Cities of Men captivated me from the first page. Jensen introduces his characters in the rain, and the emotional storm of the novel never lets up. The story saddens page by page, examining big subjects like the effects of war and parental neglect, but the novel has plenty of bright spots as well. The characters Jensen has created are enjoyable to read, and it's obvious he has been working with these characters for quite some time. Coop is a first rate lens through which to view the world, and th Cities of Men captivated me from the first page. Jensen introduces his characters in the rain, and the emotional storm of the novel never lets up. The story saddens page by page, examining big subjects like the effects of war and parental neglect, but the novel has plenty of bright spots as well. The characters Jensen has created are enjoyable to read, and it's obvious he has been working with these characters for quite some time. Coop is a first rate lens through which to view the world, and the father character and Sebastian add indispensable wisdom and wit, respectively. Even the characters that you are often invited to hate are written with such delicacy that your heart breaks for them, inviting you to see each of them as the protagonist of another story. The novel remains vivid and engaging all the way to the end, only gaining momentum with each chapter. Just when you think the resolution is surely coming, Jensen doubles down, making you squirm just long enough so that you feel what Coop is feeling. And this is the essential point, and what we should value in good fiction. Jensen makes us feel the pain of his characters. He doesn't shy away from hard moments, or try to direct to something easy or pretty; he takes Coop and his father to their breaking point and asks them to respond. This examination of emotional hurt and shame is where we see the heart in each character. The pain in a story is where everything takes shape—it's what produces change and explains actions even years down the road. Without feeling that pain, the story is flat, pointless, and not even worth reading. Fortunately for us, this story was crafted by a gifted storyteller. I'm excited to see what's next from William Jensen.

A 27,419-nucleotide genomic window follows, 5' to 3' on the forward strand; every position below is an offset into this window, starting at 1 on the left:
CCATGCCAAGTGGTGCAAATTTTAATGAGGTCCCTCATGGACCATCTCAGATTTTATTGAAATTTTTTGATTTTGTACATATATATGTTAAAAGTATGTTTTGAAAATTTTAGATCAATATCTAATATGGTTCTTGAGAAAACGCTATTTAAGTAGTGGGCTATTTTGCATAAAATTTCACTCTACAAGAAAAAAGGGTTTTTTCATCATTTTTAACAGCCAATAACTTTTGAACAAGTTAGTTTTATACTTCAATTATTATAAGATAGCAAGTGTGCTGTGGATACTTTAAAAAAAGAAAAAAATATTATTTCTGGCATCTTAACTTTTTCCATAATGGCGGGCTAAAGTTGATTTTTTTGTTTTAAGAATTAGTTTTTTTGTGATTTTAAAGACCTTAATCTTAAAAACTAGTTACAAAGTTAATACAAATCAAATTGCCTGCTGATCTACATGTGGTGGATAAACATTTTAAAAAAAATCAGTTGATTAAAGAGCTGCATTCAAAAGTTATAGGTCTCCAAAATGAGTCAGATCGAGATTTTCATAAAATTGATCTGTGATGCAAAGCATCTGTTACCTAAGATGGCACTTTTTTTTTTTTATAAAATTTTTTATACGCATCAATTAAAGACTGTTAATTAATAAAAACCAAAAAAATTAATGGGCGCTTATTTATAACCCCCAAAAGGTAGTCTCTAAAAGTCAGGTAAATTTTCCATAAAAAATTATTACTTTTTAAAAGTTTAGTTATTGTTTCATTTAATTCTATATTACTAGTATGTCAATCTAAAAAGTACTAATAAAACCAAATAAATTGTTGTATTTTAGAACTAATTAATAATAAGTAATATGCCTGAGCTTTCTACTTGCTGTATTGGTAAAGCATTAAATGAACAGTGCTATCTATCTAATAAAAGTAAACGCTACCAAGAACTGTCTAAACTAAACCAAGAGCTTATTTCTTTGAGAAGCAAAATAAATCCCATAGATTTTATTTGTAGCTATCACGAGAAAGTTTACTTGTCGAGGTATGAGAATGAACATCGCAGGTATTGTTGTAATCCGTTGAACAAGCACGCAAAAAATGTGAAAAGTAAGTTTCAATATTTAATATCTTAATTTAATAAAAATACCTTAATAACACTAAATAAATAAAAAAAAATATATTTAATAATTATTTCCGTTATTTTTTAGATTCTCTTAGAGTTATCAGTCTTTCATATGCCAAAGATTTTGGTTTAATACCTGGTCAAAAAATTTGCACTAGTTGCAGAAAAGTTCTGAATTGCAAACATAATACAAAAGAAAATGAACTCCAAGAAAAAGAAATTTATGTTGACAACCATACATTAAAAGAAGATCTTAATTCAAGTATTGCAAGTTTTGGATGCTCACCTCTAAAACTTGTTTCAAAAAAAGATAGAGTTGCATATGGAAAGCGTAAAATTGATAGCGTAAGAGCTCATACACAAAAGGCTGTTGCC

3. 5 out of 5

    C H